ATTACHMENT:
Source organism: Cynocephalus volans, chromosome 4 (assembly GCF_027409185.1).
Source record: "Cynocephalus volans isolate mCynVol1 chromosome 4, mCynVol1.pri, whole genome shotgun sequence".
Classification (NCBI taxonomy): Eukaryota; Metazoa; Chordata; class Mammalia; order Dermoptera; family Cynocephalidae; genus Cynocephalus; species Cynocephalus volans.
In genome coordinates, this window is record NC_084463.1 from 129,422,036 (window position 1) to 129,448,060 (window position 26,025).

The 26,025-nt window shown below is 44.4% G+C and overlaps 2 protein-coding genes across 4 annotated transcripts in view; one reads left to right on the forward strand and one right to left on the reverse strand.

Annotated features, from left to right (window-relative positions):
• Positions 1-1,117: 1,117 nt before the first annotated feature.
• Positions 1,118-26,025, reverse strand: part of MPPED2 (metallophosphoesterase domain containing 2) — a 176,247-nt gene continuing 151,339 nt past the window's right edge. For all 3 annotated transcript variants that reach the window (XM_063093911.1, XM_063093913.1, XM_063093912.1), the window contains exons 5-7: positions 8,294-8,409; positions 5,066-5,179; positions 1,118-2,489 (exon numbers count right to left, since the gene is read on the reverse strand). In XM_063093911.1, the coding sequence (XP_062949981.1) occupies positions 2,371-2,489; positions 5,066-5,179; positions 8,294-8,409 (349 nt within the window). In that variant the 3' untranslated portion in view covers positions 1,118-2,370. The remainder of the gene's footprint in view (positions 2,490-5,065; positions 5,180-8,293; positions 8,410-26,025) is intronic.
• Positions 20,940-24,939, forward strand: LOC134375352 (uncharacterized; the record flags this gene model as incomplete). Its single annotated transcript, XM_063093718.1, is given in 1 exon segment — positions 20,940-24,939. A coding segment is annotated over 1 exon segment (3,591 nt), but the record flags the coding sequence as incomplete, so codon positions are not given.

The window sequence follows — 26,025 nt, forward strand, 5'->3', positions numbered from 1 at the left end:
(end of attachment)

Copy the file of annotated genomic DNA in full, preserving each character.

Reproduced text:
Source organism: Cynocephalus volans, chromosome 4 (assembly GCF_027409185.1).
Source record: "Cynocephalus volans isolate mCynVol1 chromosome 4, mCynVol1.pri, whole genome shotgun sequence".
Classification (NCBI taxonomy): Eukaryota; Metazoa; Chordata; class Mammalia; order Dermoptera; family Cynocephalidae; genus Cynocephalus; species Cynocephalus volans.
In genome coordinates, this window is record NC_084463.1 from 129,422,036 (window position 1) to 129,448,060 (window position 26,025).

The 26,025-nt window shown below is 44.4% G+C and overlaps 2 protein-coding genes across 4 annotated transcripts in view; one reads left to right on the forward strand and one right to left on the reverse strand.

Annotated features, from left to right (window-relative positions):
• Positions 1-1,117: 1,117 nt before the first annotated feature.
• Positions 1,118-26,025, reverse strand: part of MPPED2 (metallophosphoesterase domain containing 2) — a 176,247-nt gene continuing 151,339 nt past the window's right edge. For all 3 annotated transcript variants that reach the window (XM_063093911.1, XM_063093913.1, XM_063093912.1), the window contains exons 5-7: positions 8,294-8,409; positions 5,066-5,179; positions 1,118-2,489 (exon numbers count right to left, since the gene is read on the reverse strand). In XM_063093911.1, the coding sequence (XP_062949981.1) occupies positions 2,371-2,489; positions 5,066-5,179; positions 8,294-8,409 (349 nt within the window). In that variant the 3' untranslated portion in view covers positions 1,118-2,370. The remainder of the gene's footprint in view (positions 2,490-5,065; positions 5,180-8,293; positions 8,410-26,025) is intronic.
• Positions 20,940-24,939, forward strand: LOC134375352 (uncharacterized; the record flags this gene model as incomplete). Its single annotated transcript, XM_063093718.1, is given in 1 exon segment — positions 20,940-24,939. A coding segment is annotated over 1 exon segment (3,591 nt), but the record flags the coding sequence as incomplete, so codon positions are not given.

The window sequence follows — 26,025 nt, forward strand, 5'->3', positions numbered from 1 at the left end: